The declining number of first-time home buyers in the market is the major missing piece in the housing recovery, says Lawrence Yun, the chief economist for the National Association of REALTORS®.
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Despite an uptick in home sales over the past year, the share of first-time home buyers in the housing market dropped for the third consecutive year, and remains at its lowest point in nearly three decades, according to the NAR 2015 Profile of Home Buyers and Sellers report.
The increase in home sales over the past year has instead been driven by more repeat buyers with dual incomes, NAR’s report showed.
The share of first-time buyers fell to 32 percent in this year’s survey; last year first-time home buyers represented 33 percent of the market share. The share of first-time home buyers this year is at its lowest point since 1987, when first-time home buyers represented 30 percent of the market.
Historically, first-time home buyers typically represent nearly 40 percent of primary purchases.
“There are several reasons why there should be more first-time buyers reaching the market, including persistently low mortgage rates, healthy job prospects for those college-educated, and the fact that renting is becoming more unaffordable in many areas,” Yun says. “Unfortunately, there are just as many high hurdles slowing first-time buyers down. Increasing rents and home prices are impeding their ability to save for a down payment, there’s scarce inventory for new and existing-homes in their price range, and it’s still too difficult for some to get a mortgage.”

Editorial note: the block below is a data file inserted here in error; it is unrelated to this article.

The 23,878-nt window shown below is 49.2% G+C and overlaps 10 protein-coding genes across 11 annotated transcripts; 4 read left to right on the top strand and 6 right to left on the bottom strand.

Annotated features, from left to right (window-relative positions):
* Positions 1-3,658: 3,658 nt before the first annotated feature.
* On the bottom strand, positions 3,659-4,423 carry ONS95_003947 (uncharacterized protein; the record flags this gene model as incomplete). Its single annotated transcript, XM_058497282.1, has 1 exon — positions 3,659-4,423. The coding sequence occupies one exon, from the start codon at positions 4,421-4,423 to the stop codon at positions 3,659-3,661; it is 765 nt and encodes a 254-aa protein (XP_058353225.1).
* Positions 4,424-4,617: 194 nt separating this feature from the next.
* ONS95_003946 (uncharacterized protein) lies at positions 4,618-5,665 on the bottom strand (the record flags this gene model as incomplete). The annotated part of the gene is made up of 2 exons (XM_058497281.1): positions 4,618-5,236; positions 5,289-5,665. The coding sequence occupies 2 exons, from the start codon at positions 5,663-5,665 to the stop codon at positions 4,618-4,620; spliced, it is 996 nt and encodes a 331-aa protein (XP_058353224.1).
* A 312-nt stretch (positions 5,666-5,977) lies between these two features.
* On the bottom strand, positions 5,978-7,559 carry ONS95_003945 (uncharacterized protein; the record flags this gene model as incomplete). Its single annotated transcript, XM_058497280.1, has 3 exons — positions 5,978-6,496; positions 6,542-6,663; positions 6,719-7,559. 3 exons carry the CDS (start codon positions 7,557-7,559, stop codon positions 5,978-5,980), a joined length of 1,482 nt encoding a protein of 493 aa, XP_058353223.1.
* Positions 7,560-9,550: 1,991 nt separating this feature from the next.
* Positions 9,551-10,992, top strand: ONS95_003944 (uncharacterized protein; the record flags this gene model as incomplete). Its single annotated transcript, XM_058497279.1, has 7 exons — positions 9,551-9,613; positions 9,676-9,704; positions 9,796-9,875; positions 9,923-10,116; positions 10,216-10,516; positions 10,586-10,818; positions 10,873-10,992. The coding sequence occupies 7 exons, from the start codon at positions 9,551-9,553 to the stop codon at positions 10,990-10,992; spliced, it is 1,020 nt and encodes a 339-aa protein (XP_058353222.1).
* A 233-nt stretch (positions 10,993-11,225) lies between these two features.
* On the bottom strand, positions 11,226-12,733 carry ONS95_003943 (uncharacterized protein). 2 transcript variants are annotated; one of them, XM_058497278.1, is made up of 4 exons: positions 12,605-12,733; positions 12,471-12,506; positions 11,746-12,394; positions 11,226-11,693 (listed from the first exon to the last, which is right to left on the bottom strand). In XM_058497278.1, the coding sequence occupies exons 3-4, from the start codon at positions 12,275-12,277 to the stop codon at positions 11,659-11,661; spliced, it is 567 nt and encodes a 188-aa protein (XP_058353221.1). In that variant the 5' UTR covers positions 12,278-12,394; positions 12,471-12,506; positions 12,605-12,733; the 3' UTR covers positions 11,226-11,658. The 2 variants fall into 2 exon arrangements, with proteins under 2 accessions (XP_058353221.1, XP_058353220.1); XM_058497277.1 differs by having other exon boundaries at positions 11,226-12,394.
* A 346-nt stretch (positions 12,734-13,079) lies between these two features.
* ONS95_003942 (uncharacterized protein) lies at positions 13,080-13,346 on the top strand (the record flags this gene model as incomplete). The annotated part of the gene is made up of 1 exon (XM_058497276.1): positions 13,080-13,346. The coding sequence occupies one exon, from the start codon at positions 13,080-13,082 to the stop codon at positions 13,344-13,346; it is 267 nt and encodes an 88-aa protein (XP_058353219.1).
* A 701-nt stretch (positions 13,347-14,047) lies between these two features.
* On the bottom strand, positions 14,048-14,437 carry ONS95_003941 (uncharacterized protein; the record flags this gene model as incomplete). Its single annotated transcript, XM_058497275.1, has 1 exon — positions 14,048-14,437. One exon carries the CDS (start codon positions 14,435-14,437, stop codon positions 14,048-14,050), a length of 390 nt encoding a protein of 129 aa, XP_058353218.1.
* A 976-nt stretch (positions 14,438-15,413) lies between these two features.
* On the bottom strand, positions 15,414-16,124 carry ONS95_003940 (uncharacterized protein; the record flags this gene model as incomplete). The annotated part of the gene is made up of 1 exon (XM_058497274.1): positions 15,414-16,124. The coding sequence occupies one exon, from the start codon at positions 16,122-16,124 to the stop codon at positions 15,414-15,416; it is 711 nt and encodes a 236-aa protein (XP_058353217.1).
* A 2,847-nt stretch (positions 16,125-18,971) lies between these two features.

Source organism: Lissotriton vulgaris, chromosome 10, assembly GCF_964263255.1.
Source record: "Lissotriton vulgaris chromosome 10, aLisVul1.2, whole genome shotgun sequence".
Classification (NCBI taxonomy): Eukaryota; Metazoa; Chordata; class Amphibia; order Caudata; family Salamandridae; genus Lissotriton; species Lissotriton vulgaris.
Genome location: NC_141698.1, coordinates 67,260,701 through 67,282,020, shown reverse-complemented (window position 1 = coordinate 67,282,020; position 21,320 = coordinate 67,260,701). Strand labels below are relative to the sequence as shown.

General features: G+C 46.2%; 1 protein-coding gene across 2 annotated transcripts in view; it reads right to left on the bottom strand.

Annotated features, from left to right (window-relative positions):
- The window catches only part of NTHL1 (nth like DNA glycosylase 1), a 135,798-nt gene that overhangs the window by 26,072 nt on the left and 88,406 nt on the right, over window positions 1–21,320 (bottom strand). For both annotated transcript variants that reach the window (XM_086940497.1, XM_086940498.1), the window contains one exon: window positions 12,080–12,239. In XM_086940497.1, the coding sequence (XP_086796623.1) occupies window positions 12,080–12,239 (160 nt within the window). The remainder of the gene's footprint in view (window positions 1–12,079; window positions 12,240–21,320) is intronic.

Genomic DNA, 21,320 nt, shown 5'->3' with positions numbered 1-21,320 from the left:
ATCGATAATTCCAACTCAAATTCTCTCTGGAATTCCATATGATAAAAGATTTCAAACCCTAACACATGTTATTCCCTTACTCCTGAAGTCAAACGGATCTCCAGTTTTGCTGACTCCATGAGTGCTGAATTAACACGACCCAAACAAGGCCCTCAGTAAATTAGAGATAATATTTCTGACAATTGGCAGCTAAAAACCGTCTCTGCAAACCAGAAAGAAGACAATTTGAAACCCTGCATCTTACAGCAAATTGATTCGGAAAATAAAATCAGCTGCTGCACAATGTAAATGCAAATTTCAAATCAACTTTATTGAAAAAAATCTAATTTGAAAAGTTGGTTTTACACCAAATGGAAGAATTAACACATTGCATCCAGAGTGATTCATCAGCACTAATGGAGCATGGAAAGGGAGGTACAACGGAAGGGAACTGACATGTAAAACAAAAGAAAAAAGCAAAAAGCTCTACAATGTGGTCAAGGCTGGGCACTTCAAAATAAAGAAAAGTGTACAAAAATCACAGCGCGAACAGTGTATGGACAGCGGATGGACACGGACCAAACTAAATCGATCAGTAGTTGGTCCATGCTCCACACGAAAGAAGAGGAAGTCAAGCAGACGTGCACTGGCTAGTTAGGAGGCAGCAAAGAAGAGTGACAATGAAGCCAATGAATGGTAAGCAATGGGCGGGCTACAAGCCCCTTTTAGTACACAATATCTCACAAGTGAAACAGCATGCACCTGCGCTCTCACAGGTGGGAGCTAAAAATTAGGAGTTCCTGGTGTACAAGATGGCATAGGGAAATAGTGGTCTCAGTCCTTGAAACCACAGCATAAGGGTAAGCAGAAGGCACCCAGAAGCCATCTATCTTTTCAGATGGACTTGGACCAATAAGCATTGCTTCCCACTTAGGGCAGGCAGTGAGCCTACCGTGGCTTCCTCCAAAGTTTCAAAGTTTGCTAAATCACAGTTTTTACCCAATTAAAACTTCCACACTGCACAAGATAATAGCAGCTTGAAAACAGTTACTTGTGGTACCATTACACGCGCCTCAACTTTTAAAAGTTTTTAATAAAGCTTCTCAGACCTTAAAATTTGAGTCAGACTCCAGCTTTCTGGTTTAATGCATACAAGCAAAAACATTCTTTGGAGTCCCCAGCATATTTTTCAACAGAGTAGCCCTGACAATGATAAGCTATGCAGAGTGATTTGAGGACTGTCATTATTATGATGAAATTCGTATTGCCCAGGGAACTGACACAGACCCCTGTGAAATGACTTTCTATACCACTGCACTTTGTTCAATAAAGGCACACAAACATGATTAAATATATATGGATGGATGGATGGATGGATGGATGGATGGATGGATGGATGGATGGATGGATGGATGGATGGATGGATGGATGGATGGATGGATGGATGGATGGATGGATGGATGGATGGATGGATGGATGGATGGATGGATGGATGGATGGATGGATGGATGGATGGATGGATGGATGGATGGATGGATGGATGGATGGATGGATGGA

Twenty-five percent of would-be first-time home buyers said that saving for a down payment was the most difficult task in home ownership, and 58 percent reported student loans in particular were delaying their ability to save.
“With a median amount of student loan debt for all buyers at $25,000, it’s likely some younger households with even higher levels of debt can’t save for an adequate down payment or have decided to delay buying until their debt is at more comfortable levels,” Yun says.
Repeat buyers were mostly using the proceeds from the sale of their primary residence as their top source for a down payment on their next home purchase – 53 percent this year compared to 47 percent last year.
“With first-time buyers stuck on the sidelines, the majority of sales activity in most parts of the country is coming from pent-up sellers taking advantage of rising home values in their neighborhoods and using their equity to trade up or move down,” says Yun.
Married couples represented an increasing share of buyers: 67 percent of buyers were married couples (up from 65 percent last year). Married, repeat buyers have the highest income among all buyers too at $108,600.
Meanwhile, single females have been a growing share of buyers the past few years but are showing signs of retreating. The share of single, female buyers fell from 16 percent to 15 percent in the latest survey.
“Similar to some of the obstacles facing first-time buyers, tight credit conditions and having less purchasing power than households with dual incomes likely led to the share of single-female buyers declining to its lowest since 2001 (also 15 percent),” Yun says.